The Future of Us

The Future of Us
By Jay Asher and Carolyn Mackler
Published by Razorbill
Published on November 21, 2011
From Around the World ARC Tours





Summary taken from Goodreads:

It's 1996, and Josh and Emma have been neighbors their whole lives. They've been best friends almost as long - at least, up until last November, when Josh did something that changed everything. Things have been weird between them ever since, but when Josh's family gets a free AOL CD in the mail,his mom makes him bring it over so that Emma can install it on her new computer. When they sign on, they're automatically logged onto their Facebook pages. But Facebook hasn't been invented yet. And they're looking at themselves fifteen years in the future.
By refreshing their pages, they learn that making different decisions now will affect the outcome of their lives later. And as they grapple with the ups and downs of what their futures hold, they're forced to confront what they're doing right - and wrong - in the present.




Wow did I love this book!  I am probably a little biased because I was in middle school and high school when this story was set.  It was a 300 page nostalgia trip for me and I loved every second of it!

The references that the authors put in ( Is Ellen gay? YM magazine personality quizzes, AOL cd-roms, and so many more!) were such a fun treat to read. It was very authentic and I found myself reading parts of the story out loud to my husband and saying "Do you remember this? I DID THAT TOO!"  I also found myself calling friends and suggesting this book to them too.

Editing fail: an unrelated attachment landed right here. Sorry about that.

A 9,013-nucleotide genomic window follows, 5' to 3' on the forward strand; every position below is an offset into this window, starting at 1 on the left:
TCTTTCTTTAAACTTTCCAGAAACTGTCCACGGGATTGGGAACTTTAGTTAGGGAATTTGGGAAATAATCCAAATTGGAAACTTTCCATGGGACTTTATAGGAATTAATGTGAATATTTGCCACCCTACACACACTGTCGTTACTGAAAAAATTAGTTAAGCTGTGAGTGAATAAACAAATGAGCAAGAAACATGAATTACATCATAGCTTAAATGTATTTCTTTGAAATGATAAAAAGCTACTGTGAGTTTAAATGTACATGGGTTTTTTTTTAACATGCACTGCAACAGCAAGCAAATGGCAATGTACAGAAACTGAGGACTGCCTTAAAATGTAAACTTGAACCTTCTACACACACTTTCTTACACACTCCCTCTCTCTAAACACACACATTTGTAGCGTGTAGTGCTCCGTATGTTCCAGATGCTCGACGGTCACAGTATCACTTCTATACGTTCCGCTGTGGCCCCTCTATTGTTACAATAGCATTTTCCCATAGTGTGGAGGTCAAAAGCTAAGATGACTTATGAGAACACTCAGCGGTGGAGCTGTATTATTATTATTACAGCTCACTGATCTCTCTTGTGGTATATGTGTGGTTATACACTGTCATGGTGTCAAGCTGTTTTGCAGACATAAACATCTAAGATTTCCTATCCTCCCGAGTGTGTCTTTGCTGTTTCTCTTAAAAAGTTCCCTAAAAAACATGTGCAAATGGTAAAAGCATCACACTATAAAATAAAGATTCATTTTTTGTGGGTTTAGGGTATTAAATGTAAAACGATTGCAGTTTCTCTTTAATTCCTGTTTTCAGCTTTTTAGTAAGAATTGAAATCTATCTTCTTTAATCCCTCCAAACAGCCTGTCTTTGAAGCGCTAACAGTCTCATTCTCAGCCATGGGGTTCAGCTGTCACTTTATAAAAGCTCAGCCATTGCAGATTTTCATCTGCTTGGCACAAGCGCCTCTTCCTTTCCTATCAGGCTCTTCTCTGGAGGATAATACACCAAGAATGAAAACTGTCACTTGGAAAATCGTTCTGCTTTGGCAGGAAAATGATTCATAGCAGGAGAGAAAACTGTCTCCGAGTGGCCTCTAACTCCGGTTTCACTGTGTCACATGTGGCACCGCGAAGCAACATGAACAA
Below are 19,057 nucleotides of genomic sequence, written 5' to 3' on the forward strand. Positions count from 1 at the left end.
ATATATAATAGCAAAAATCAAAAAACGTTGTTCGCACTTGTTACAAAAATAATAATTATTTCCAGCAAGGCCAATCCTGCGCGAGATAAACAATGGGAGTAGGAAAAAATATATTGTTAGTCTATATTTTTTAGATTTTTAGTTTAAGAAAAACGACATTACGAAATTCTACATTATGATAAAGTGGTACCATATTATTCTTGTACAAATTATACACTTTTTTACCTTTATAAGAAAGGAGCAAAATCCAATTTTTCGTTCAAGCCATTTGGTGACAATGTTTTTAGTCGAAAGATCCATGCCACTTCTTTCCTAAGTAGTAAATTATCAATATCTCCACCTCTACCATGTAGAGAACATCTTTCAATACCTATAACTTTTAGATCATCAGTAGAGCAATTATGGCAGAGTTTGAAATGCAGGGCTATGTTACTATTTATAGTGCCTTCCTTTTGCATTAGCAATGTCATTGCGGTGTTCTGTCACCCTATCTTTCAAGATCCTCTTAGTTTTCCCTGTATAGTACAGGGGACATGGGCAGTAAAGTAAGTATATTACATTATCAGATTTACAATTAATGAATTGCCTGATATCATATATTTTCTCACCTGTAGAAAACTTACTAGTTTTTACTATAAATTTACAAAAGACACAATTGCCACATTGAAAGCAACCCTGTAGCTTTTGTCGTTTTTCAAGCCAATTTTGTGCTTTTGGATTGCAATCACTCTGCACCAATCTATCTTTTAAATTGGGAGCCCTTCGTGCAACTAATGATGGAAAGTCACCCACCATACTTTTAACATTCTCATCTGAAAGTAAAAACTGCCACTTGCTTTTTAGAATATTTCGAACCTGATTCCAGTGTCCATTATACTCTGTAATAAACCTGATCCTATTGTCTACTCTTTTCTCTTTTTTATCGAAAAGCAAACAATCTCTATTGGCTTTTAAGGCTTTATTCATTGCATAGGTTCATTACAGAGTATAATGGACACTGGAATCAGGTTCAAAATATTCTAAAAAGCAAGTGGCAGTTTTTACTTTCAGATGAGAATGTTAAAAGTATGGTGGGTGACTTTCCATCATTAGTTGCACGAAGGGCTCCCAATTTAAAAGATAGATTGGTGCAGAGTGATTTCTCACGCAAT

I loved the entire idea of being able to "see" your future through Facebook.  It was interesting to see how a teenager would react to seeing their own Facebook from the future.  It really made me think about the way I viewed life as a teen and now how I view life nearing 30.  (To be honest it also made me look up random people that I graduated high school with!)

Beyond the novelty of Facebook and nostalgic memories, this book really does hold up.  The story between Emma and Joshua feels realistic and doesn't take a backseat to all of the pop culture in the book.  I usually dislike books from more than one point of view, but I found that it was handled very well in this book.  Each chapter gives you a heading of "Emma" or "Joshua" so you know who will be narrating- as the reader, I appreciated this.  I get frustrated in multiple point of view books that change without warning- it is incredibly confusing.

If you are a child of the 80's or 90's (or even of the Facebook age) and want a fun twist on a contemporary novel- you really will enjoy this book!


My question for my younger readers:  What did you think of all the pop culture references?  Were they relatable?  Did they go over your head?

I would love to hear your comments below!

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